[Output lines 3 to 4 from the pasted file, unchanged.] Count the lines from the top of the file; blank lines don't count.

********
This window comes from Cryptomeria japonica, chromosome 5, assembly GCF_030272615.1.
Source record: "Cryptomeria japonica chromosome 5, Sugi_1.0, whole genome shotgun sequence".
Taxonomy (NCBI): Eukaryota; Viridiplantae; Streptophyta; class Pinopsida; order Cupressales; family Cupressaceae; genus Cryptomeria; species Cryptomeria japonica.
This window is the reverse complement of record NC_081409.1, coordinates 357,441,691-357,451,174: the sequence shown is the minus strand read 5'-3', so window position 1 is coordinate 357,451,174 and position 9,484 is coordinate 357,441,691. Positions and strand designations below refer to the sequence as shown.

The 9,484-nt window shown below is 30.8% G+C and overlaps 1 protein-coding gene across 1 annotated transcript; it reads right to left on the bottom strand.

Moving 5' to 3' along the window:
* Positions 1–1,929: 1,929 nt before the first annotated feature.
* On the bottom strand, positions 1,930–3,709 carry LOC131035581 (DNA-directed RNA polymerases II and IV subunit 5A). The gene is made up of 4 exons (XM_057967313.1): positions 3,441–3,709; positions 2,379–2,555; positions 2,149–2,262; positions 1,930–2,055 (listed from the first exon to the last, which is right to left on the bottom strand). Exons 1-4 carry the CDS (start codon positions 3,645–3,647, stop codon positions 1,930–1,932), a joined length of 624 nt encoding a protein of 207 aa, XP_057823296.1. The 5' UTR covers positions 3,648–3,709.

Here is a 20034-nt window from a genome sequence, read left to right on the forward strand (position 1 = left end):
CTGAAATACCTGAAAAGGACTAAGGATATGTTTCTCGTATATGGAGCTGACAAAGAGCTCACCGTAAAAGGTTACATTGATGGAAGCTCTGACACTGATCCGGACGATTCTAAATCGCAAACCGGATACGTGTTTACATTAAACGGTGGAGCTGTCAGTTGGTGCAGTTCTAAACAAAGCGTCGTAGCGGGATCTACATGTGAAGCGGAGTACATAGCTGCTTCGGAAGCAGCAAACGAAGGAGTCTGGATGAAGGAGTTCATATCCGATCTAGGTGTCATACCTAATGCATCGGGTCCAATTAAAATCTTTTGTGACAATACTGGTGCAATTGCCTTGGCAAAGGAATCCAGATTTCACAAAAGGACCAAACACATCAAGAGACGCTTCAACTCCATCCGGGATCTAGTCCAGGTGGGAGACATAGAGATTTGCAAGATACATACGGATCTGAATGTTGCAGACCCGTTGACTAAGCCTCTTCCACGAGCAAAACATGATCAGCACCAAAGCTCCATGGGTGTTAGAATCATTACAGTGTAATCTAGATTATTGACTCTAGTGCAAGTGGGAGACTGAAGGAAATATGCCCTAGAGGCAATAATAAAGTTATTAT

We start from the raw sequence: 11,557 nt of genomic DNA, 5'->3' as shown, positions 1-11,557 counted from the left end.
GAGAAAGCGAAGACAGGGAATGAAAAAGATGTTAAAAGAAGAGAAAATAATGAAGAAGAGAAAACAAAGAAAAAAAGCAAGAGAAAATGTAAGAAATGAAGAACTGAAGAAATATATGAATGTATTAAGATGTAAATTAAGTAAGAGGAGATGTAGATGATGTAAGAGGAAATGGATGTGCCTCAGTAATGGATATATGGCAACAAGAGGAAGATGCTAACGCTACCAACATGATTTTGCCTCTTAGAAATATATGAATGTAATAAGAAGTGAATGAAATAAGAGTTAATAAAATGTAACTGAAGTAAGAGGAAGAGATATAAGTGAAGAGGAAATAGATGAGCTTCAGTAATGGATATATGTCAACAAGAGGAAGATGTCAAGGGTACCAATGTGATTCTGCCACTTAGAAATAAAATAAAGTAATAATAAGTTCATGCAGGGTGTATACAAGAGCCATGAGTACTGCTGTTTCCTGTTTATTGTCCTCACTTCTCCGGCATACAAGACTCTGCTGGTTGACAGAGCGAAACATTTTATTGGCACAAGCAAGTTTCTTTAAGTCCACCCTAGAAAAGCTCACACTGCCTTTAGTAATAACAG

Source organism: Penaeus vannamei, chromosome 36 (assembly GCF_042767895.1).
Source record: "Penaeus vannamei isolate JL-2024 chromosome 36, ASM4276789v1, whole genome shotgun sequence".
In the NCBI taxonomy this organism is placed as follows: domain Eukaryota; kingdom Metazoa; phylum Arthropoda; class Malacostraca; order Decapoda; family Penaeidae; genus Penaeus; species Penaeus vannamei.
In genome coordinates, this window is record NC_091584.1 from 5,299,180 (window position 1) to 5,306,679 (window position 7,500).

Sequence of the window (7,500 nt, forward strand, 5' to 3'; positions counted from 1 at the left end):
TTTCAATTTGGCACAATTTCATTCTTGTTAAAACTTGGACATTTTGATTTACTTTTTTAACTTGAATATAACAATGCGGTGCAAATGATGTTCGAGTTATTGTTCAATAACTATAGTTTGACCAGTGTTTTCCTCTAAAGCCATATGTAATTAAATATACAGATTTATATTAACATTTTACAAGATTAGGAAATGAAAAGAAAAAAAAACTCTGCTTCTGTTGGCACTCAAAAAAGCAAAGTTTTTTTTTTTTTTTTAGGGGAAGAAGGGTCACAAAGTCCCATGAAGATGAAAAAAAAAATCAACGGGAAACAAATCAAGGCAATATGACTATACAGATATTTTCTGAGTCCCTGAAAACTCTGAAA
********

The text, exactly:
Taxonomy (NCBI): Eukaryota; Viridiplantae; Streptophyta; class Pinopsida; order Cupressales; family Cupressaceae; genus Cryptomeria; species Cryptomeria japonica.
This window is the reverse complement of record NC_081409.1, coordinates 357,441,691-357,451,174: the sequence shown is the minus strand read 5'-3', so window position 1 is coordinate 357,451,174 and position 9,484 is coordinate 357,441,691. Positions and strand designations below refer to the sequence as shown.